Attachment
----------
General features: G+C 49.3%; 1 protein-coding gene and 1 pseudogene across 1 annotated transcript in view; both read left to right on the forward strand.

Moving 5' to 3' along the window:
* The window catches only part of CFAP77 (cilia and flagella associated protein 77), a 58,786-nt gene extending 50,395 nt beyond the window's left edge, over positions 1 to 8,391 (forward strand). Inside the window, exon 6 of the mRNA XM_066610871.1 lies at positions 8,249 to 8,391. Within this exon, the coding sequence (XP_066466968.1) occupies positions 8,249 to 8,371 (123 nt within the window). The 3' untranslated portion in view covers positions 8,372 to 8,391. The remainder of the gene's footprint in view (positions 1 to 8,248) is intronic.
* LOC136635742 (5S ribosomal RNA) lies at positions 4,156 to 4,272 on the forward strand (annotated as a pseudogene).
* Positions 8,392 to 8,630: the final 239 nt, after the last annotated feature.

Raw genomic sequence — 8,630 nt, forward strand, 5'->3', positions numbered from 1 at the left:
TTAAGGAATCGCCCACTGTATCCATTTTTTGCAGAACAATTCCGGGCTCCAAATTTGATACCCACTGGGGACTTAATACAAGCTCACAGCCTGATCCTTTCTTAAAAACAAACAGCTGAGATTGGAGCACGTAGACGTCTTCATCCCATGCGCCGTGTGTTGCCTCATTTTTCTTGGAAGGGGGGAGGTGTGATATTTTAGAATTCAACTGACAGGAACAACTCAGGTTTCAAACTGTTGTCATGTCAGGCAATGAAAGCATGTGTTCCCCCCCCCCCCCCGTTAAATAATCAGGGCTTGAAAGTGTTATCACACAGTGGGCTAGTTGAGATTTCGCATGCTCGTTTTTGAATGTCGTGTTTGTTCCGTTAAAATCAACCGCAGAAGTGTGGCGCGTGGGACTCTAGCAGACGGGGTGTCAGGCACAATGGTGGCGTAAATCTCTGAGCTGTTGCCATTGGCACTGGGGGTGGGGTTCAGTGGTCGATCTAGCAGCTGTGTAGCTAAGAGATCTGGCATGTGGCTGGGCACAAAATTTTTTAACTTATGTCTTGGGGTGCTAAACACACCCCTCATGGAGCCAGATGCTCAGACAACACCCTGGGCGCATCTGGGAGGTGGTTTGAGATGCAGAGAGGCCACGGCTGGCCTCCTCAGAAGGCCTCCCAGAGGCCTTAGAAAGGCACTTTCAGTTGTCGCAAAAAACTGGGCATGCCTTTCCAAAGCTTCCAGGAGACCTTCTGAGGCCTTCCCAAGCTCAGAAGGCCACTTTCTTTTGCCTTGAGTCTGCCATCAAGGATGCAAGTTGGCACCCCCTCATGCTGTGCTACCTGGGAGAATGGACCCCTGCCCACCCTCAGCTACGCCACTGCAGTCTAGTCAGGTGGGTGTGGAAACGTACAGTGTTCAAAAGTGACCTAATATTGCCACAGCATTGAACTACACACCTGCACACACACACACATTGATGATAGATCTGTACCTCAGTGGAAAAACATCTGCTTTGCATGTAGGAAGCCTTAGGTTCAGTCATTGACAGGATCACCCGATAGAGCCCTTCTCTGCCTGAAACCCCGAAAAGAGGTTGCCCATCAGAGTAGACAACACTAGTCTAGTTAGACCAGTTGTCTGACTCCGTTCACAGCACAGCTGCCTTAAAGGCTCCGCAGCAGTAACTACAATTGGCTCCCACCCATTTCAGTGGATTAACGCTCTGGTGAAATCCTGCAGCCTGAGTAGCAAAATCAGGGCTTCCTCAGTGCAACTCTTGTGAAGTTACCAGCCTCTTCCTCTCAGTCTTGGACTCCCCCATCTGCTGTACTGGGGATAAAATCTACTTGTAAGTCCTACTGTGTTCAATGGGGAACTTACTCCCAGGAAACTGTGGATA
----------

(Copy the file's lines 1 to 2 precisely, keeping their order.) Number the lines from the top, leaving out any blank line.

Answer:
General features: G+C 49.3%; 1 protein-coding gene and 1 pseudogene across 1 annotated transcript in view; both read left to right on the forward strand.

Moving 5' to 3' along the window: